The Somali capital Mogadishu has this week seen some of its worst fighting for 16 years. A fragile transitional government there has been trying to destroy groups of fighters left over from the so-called Islamic Courts group which was in control of much of the country last year.
Abdi Shakur is a retired sea-captain.
Abdi Shakur and his brothers paid £10,000 for a 'technical', a pick-up truck with a heavy machine gun mounted on the back
He spent his working life on merchant vessels steaming to and from the Somali port of Bossasso and is now enjoying what he described to me as half retirement.
He was helping us with translating while we were working in northern Somalia.
"Come and visit my family," he said and we drove to his house on the outskirts of the port town.
It was a few weeks back and the full fury of the fighting in the capital Mogadishu had not started, but already the threat of conflict breaking out was undeniable.
Abdi Shakur feared that once fighting began in Mogadishu it would quickly spread.
"There will be shooting here in Bossasso, and I am worried about my family," he said, "but I can protect myself - I have guns - every Somali who can afford it has guns, and last year my family bought a technical."
Abdi Shakur and his brothers paid £10,000 - a vast fortune in Somalia - for a "technical", a pick-up truck with a heavy machine gun mounted on the back.
Why on earth would Abdi Shakur and his family need a machine gun on wheels?
"You can't be too careful in Somalia," he told me.
And this is what life is like for Somalis who have lived for 16 years in a land run by warlords.
I spoke to Abdi Shakur on the phone the other day.
The family technical had still not been used in anger but he said he was increasingly worried about his cousins in Mogadishu.
The capital has been devastated in the past two weeks by intense fighting.
Ethiopian forces in support of the transitional government, rooted out militia loyal to the Union of Islamic Courts at the turn of the year.
In the past fortnight they have unleashed a devastating artillery and rocket barrage on obdurate remnants of Islamic Court fighters in the capital.
The Islamists are fighting alongside members of a powerful Somali clan, the Hawiye, who are enemies of those controlling the transitional government.
It is a complicated and bloody struggle.
In the past few days more than 300 have been killed and since the turn of the year 2,000 have died, most of them civilians caught in crossfire.
Many thousands have been injured.
The appalling violence has led to one of the largest mass migrations in recent times.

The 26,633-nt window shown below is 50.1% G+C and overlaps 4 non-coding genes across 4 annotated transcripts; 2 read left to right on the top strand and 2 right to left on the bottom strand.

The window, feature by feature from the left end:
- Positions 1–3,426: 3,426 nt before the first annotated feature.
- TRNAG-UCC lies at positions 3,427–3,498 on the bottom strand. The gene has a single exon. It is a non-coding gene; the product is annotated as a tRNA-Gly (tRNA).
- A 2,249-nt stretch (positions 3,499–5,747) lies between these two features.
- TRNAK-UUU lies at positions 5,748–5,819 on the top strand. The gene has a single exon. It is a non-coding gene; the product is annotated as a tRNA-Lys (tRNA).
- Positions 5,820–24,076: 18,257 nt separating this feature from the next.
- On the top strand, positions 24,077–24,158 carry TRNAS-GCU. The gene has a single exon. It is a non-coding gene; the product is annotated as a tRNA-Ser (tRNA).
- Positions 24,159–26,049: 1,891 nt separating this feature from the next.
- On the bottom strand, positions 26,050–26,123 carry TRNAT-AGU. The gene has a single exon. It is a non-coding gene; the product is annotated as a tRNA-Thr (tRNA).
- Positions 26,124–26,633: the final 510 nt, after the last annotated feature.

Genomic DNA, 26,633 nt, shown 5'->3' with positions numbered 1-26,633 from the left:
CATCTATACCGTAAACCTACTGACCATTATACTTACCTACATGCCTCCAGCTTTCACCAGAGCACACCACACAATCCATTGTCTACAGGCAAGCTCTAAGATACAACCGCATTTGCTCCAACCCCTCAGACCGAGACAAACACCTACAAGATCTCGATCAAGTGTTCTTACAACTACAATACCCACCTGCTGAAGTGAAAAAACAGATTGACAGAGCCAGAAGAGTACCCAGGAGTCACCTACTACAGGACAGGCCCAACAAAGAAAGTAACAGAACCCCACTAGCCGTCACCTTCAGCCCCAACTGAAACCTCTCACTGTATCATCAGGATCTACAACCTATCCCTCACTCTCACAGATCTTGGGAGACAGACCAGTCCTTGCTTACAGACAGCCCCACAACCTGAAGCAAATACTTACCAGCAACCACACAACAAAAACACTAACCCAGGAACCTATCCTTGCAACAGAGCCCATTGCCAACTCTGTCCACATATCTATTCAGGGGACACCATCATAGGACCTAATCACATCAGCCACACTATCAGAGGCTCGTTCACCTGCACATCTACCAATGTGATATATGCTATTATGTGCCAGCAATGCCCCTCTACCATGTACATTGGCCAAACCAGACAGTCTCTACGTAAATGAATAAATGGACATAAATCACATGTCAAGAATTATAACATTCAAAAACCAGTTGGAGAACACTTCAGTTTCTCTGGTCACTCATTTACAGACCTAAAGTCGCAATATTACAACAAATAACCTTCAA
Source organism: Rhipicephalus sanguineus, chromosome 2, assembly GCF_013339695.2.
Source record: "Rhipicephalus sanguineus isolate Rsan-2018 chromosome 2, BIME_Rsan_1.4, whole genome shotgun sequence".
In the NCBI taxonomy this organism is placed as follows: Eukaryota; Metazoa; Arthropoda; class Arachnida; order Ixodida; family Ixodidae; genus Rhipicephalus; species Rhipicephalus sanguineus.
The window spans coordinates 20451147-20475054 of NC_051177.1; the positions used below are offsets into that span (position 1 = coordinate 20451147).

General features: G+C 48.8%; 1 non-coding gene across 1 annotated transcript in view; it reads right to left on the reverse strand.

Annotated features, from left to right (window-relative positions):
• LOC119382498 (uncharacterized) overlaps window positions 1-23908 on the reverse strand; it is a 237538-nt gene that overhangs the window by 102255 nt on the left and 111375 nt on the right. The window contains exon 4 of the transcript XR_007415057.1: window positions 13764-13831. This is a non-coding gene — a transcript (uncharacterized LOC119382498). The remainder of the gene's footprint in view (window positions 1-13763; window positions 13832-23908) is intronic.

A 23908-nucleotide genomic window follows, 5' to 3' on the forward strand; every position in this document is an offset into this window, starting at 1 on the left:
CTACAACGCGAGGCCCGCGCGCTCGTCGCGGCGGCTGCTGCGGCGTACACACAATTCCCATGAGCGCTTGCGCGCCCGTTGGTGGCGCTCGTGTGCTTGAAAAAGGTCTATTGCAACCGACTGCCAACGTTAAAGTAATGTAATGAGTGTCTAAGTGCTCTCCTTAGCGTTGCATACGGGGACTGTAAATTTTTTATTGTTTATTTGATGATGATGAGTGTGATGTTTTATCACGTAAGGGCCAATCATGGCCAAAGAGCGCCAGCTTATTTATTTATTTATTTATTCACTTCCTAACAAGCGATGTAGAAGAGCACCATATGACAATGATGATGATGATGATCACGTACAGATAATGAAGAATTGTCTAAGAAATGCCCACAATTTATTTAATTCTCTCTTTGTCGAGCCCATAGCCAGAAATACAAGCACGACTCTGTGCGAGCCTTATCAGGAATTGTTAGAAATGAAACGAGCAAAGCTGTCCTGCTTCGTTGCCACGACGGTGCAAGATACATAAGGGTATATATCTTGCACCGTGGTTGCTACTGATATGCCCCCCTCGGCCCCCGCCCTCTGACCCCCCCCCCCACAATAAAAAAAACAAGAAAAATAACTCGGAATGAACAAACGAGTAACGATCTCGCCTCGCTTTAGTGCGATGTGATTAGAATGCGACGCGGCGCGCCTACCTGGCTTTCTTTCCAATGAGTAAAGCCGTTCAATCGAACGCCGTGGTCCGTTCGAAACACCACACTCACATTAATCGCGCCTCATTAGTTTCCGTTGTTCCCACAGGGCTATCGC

An increasing number of people continue to flee the volatile capital
Hundreds of thousands of people who were living in Mogadishu have grabbed what few possessions they could carry and headed for places of safety.
Some have moved to the outskirts of the capital away from the fighting.
Others have gone out into the Somali hinterland.
They have travelled into an environment that cannot sustain them, into villages dotted along dusty roads in the scrubby, scruffy bush of southern and central Somalia, into communities which were hit in the past year, first by drought and then by flooding.
There is little stored food, goat and cattle herds are only just recovering and the capacity to feed and care for thousands of displaced people does not exist.
And in the past few days the annual rains have started.
At the best of times Somalia poses huge problems for aid agencies.
Now it is, as one aid worker put it to me, "a total nightmare".
Fighting, poor infrastructure and flooded muddy roads are impeding the movement of food and medical supplies and the transitional government has been accused of deliberately blocking some aid because they feared it might end up in the hands of their enemies.
Cholera is now seeping through the displaced thousands, picking off the young and the weak.
In the rain and misery, hundreds have died.
Just a few months ago, Mogadishu and much of Somalia were enjoying their most stable period for 16 years.
Under the brief control of the Islamic Courts Union, the grip of the warlords was loosened and some of the basic expectations of an organised life were being restored.
Schools were opening, police were being trained, roadblocks were removed and litter was even collected from the streets.
Many Somalis were unhappy with the more extreme rules of the Islamic Courts: closing down the cinemas, banning music and insisting women wear veils.
But the Islamists were able to spread their power steadily through more of Somalia and this alarmed the government in neighbouring Ethiopia who have long feared a radical Islamic group in control of the country.
It worried the Americans too, who feared the Islamic Courts were harbouring al-Qaeda elements.
So with tacit American approval and with other international governments looking on, Ethiopia sent troops into Somalia to support the weak transitional government.
Ethiopia is now trapped.
It wants to get out of Somalia, but cannot go until what it calls the "Islamist threat" is eliminated.
But every moment Ethiopian troops spend in Somalia stirs up more resentment and their presence acts as a compelling recruiting sergeant for insurgents, who say they will die trying to rid their country of the Ethiopian invaders.
From Our Own Correspondent was broadcast on Saturday, 28 April, 2007 at 1130 GMT on BBC Radio 4. Please check the programme schedules for World Service transmission times.